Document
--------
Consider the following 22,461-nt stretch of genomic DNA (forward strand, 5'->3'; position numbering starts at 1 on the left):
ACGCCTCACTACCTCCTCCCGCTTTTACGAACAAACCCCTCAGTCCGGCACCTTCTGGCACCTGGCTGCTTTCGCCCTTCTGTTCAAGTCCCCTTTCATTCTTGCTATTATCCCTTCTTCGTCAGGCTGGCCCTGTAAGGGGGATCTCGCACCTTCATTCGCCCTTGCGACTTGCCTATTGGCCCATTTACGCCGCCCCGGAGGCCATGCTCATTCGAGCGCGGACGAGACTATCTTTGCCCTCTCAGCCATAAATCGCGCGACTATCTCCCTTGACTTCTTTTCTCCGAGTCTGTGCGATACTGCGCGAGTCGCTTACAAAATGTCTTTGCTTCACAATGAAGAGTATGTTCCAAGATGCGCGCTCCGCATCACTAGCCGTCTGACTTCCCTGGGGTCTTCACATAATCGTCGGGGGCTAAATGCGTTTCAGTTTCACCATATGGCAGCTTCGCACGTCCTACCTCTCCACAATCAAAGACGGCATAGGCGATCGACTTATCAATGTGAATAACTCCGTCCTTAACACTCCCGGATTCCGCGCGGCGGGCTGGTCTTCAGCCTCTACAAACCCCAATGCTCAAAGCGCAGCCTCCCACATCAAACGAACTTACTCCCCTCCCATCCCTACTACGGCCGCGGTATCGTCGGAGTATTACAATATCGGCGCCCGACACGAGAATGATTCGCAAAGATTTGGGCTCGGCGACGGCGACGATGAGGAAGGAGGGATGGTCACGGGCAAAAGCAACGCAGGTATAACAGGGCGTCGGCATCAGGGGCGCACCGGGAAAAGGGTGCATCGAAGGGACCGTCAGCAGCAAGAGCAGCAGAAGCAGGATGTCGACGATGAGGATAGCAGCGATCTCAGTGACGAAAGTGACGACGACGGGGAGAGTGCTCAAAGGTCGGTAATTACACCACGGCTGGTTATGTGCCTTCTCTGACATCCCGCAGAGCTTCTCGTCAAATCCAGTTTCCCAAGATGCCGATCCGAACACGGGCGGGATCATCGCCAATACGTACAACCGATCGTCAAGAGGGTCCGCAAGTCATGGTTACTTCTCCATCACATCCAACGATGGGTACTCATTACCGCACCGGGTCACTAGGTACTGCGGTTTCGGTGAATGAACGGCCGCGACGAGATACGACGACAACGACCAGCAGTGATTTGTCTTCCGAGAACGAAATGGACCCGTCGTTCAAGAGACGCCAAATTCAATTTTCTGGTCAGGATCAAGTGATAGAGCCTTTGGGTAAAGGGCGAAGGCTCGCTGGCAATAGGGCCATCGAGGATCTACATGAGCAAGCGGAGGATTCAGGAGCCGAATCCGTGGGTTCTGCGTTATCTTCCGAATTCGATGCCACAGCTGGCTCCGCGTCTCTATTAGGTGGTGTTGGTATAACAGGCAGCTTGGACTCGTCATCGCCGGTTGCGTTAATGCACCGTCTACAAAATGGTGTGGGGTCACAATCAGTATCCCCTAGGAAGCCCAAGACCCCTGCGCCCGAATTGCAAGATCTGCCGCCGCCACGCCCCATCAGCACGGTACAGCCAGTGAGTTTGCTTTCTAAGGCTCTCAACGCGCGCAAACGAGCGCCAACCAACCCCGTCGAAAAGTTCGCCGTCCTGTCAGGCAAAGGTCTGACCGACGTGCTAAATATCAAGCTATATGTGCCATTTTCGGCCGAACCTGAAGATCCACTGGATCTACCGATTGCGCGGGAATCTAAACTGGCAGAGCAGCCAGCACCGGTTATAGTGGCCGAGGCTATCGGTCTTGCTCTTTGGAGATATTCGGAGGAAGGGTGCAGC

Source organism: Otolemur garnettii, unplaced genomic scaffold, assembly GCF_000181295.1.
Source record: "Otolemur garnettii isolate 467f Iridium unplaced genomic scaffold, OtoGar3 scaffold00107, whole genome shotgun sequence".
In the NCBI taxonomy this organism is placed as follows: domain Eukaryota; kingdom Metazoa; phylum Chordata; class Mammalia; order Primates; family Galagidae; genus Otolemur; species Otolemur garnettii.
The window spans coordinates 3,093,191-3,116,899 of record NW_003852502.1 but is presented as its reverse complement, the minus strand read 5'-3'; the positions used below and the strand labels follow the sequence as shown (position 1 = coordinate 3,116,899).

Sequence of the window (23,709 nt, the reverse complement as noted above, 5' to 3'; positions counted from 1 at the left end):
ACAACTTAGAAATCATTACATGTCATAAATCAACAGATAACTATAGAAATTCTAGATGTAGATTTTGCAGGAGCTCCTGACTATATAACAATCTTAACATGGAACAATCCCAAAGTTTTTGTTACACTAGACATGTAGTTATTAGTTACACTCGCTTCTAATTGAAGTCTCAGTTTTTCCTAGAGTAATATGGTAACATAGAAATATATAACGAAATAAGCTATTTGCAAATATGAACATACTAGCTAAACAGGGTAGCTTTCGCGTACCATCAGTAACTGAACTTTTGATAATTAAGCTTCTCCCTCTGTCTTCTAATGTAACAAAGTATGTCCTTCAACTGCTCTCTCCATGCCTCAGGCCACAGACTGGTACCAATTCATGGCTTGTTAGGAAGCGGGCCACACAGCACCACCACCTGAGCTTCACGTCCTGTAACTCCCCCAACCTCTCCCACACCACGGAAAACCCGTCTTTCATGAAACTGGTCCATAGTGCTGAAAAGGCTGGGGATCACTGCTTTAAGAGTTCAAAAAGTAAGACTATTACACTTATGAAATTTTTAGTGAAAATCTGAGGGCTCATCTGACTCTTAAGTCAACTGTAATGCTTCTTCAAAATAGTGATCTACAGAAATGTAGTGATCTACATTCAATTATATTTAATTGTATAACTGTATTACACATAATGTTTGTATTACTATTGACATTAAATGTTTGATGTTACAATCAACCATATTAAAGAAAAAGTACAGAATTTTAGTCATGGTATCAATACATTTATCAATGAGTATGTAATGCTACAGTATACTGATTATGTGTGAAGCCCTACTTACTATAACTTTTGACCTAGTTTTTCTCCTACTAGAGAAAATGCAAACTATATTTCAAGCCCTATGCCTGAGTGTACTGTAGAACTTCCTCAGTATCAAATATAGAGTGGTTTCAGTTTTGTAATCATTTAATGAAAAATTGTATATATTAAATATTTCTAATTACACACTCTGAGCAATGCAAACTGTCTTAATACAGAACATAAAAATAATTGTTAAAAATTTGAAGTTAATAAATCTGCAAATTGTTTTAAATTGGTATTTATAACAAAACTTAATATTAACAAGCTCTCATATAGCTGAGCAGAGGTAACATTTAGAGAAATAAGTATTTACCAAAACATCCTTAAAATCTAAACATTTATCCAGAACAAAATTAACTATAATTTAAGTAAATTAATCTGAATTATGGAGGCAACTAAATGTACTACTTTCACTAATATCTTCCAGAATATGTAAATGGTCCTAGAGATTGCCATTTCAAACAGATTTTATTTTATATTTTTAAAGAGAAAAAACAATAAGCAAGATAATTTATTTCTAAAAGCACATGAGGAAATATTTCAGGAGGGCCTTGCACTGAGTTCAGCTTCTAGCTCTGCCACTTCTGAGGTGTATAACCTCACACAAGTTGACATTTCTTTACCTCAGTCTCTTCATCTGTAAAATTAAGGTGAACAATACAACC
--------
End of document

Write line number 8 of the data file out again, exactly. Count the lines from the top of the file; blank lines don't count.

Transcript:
ACAACTTAGAAATCATTACATGTCATAAATCAACAGATAACTATAGAAATTCTAGATGTAGATTTTGCAGGAGCTCCTGACTATATAACAATCTTAACATGGAACAATCCCAAAGTTTTTGTTACACTAGACATGTAGTTATTAGTTACACTCGCTTCTAATTGAAGTCTCAGTTTTTCCTAGAGTAATATGGTAACATAGAAATATATAACGAAATAAGCTATTTGCAAATATGAACATACTAGCTAAACAGGGTAGCTTTCGCGTACCATCAGTAACTGAACTTTTGATAATTAAGCTTCTCCCTCTGTCTTCTAATGTAACAAAGTATGTCCTTCAACTGCTCTCTCCATGCCTCAGGCCACAGACTGGTACCAATTCATGGCTTGTTAGGAAGCGGGCCACACAGCACCACCACCTGAGCTTCACGTCCTGTAACTCCCCCAACCTCTCCCACACCACGGAAAACCCGTCTTTCATGAAACTGGTCCATAGTGCTGAAAAGGCTGGGGATCACTGCTTTAAGAGTTCAAAAAGTAAGACTATTACACTTATGAAATTTTTAGTGAAAATCTGAGGGCTCATCTGACTCTTAAGTCAACTGTAATGCTTCTTCAAAATAGTGATCTACAGAAATGTAGTGATCTACATTCAATTATATTTAATTGTATAACTGTATTACACATAATGTTTGTATTACTATTGACATTAAATGTTTGATGTTACAATCAACCATATTAAAGAAAAAGTACAGAATTTTAGTCATGGTATCAATACATTTATCAATGAGTATGTAATGCTACAGTATACTGATTATGTGTGAAGCCCTACTTACTATAACTTTTGACCTAGTTTTTCTCCTACTAGAGAAAATGCAAACTATATTTCAAGCCCTATGCCTGAGTGTACTGTAGAACTTCCTCAGTATCAAATATAGAGTGGTTTCAGTTTTGTAATCATTTAATGAAAAATTGTATATATTAAATATTTCTAATTACACACTCTGAGCAATGCAAACTGTCTTAATACAGAACATAAAAATAATTGTTAAAAATTTGAAGTTAATAAATCTGCAAATTGTTTTAAATTGGTATTTATAACAAAACTTAATATTAACAAGCTCTCATATAGCTGAGCAGAGGTAACATTTAGAGAAATAAGTATTTACCAAAACATCCTTAAAATCTAAACATTTATCCAGAACAAAATTAACTATAATTTAAGTAAATTAATCTGAATTATGGAGGCAACTAAATGTACTACTTTCACTAATATCTTCCAGAATATGTAAATGGTCCTAGAGATTGCCATTTCAAACAGATTTTATTTTATATTTTTAAAGAGAAAAAACAATAAGCAAGATAATTTATTTCTAAAAGCACATGAGGAAATATTTCAGGAGGGCCTTGCACTGAGTTCAGCTTCTAGCTCTGCCACTTCTGAGGTGTATAACCTCACACAAGTTGACATTTCTTTACCTCAGTCTCTTCATCTGTAAAATTAAGGTGAACAATACAACC